The Map.  In childhood I was given to improvising maps of small towns and villages.   I would often start with a stream, add a bridge, a railroad, then several roads that would converge at the town’s center.  And there would be a small park, a railroad station, a store, a post office, a school, a […]

The Ginsberg Variations

Speaking of Lionel Trilling, as I was some months ago, I have often thought of my omission of his most famous student, Allen Ginsberg, who was at Columbia in the mid-forties and who was also a Paterson schoolmate of mine. Over the years we spoke about five or six times, not counting the semester that […]

Great Ones Must Not Unwatched Go

Why do we seek fame? John Milton had a famously simple answer in Lycidas.  It was an “infirmity,” some kind of flaw, possibly verging on the pathological; a human condition.  It “spurs” us on to noble deeds, though inevitably this “fair guerdon” is trumped by death.  And so fame is, or attempts to be, the […]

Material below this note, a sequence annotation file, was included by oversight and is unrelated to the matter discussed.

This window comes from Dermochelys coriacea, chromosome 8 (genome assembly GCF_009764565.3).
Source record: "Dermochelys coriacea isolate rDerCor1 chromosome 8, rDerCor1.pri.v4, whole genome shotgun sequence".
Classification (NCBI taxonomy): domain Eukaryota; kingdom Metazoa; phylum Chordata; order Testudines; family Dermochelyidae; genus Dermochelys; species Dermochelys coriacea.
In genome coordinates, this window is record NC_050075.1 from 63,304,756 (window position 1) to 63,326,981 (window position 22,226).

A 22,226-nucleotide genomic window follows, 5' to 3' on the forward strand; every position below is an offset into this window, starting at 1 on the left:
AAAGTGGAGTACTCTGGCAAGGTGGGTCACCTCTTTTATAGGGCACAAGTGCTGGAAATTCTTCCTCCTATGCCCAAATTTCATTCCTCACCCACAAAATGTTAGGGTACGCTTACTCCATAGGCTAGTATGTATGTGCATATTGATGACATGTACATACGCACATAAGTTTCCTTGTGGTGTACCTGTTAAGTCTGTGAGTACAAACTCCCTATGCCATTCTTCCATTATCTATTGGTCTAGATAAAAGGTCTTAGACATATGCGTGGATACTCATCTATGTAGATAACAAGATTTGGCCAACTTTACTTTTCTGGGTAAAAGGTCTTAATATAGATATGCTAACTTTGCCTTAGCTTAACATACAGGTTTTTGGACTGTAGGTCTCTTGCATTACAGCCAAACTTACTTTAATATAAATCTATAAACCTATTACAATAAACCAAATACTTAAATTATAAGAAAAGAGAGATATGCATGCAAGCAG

Shakespeare’s Notebook

The current Broadway production of Hamlet is another reminder of its reputation for theatrical trouble making.  The play defies classification.  It is Shakespeare’s longest play and infamously difficult to edit.  It is like a jigsaw puzzle with either too few or too many pieces.  It has “superfluous and inconsistent scenes,” complained T. S. Eliot writing […]

Fire Leaf

A few days ago I joined June Bissell, George Tuesday and P. del Sorto at the Pleasantville Diner for breakfast.  Ordered the usual eggs over well, crisp bacon, and home fries.  While Rhonda, the waitress, poured the coffee, George asked me when he could expect the next installment of Indexing Life.  June said that I […]

Paul Blackburn: Letter from a poet

During my first year at NYU, I joined a group of university wags who thought it might be fun to satirize the “little magazines” of the day with a mimeographed production of their own. We called it Shades probably because we were unable to think of a more pretentious title. But it wasn’t long before […]